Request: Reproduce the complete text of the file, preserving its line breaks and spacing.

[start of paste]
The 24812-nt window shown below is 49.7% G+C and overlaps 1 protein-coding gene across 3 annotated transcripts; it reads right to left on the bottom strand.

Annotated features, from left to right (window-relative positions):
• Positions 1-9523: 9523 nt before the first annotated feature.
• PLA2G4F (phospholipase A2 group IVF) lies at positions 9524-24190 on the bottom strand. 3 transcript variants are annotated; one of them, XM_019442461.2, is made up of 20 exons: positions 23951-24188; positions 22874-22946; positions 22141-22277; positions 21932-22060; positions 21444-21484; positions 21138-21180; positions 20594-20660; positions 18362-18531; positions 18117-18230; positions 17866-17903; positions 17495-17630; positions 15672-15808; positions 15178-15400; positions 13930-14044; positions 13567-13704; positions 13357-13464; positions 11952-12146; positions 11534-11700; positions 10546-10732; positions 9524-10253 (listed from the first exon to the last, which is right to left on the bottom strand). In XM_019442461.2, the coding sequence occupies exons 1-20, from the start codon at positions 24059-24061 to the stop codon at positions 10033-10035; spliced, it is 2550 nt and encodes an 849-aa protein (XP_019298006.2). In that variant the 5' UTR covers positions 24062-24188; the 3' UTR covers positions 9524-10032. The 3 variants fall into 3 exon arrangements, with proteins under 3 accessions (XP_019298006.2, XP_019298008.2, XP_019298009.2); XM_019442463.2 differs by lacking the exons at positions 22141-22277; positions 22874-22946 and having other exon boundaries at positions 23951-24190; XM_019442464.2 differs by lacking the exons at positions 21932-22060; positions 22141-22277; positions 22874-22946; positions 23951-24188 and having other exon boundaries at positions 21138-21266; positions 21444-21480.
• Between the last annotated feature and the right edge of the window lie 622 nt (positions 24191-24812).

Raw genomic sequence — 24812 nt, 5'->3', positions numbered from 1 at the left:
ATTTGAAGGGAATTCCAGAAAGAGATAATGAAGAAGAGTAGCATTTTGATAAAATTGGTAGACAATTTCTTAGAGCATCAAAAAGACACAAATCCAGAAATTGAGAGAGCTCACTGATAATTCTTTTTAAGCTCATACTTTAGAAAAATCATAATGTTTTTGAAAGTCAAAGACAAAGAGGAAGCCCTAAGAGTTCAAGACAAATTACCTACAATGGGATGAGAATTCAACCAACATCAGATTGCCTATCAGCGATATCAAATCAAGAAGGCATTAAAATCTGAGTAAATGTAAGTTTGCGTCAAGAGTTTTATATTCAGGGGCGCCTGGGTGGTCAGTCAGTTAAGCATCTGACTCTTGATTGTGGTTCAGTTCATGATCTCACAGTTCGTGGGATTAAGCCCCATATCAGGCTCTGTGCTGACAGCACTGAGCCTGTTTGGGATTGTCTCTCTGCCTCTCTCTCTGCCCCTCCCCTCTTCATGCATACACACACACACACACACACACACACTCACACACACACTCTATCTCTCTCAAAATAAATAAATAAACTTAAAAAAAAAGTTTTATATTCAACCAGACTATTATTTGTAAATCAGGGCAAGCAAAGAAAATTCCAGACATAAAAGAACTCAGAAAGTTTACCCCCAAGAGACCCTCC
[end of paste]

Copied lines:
The 24812-nt window shown below is 49.7% G+C and overlaps 1 protein-coding gene across 3 annotated transcripts; it reads right to left on the bottom strand.

Annotated features, from left to right (window-relative positions):
• Positions 1-9523: 9523 nt before the first annotated feature.
• PLA2G4F (phospholipase A2 group IVF) lies at positions 9524-24190 on the bottom strand. 3 transcript variants are annotated; one of them, XM_019442461.2, is made up of 20 exons: positions 23951-24188; positions 22874-22946; positions 22141-22277; positions 21932-22060; positions 21444-21484; positions 21138-21180; positions 20594-20660; positions 18362-18531; positions 18117-18230; positions 17866-17903; positions 17495-17630; positions 15672-15808; positions 15178-15400; positions 13930-14044; positions 13567-13704; positions 13357-13464; positions 11952-12146; positions 11534-11700; positions 10546-10732; positions 9524-10253 (listed from the first exon to the last, which is right to left on the bottom strand). In XM_019442461.2, the coding sequence occupies exons 1-20, from the start codon at positions 24059-24061 to the stop codon at positions 10033-10035; spliced, it is 2550 nt and encodes an 849-aa protein (XP_019298006.2). In that variant the 5' UTR covers positions 24062-24188; the 3' UTR covers positions 9524-10032. The 3 variants fall into 3 exon arrangements, with proteins under 3 accessions (XP_019298006.2, XP_019298008.2, XP_019298009.2); XM_019442463.2 differs by lacking the exons at positions 22141-22277; positions 22874-22946 and having other exon boundaries at positions 23951-24190; XM_019442464.2 differs by lacking the exons at positions 21932-22060; positions 22141-22277; positions 22874-22946; positions 23951-24188 and having other exon boundaries at positions 21138-21266; positions 21444-21480.
• Between the last annotated feature and the right edge of the window lie 622 nt (positions 24191-24812).

Raw genomic sequence — 24812 nt, 5'->3', positions numbered from 1 at the left:
ATTTGAAGGGAATTCCAGAAAGAGATAATGAAGAAGAGTAGCATTTTGATAAAATTGGTAGACAATTTCTTAGAGCATCAAAAAGACACAAATCCAGAAATTGAGAGAGCTCACTGATAATTCTTTTTAAGCTCATACTTTAGAAAAATCATAATGTTTTTGAAAGTCAAAGACAAAGAGGAAGCCCTAAGAGTTCAAGACAAATTACCTACAATGGGATGAGAATTCAACCAACATCAGATTGCCTATCAGCGATATCAAATCAAGAAGGCATTAAAATCTGAGTAAATGTAAGTTTGCGTCAAGAGTTTTATATTCAGGGGCGCCTGGGTGGTCAGTCAGTTAAGCATCTGACTCTTGATTGTGGTTCAGTTCATGATCTCACAGTTCGTGGGATTAAGCCCCATATCAGGCTCTGTGCTGACAGCACTGAGCCTGTTTGGGATTGTCTCTCTGCCTCTCTCTCTGCCCCTCCCCTCTTCATGCATACACACACACACACACACACACACACTCACACACACACTCTATCTCTCTCAAAATAAATAAATAAACTTAAAAAAAAAGTTTTATATTCAACCAGACTATTATTTGTAAATCAGGGCAAGCAAAGAAAATTCCAGACATAAAAGAACTCAGAAAGTTTACCCCCAAGAGACCCTCC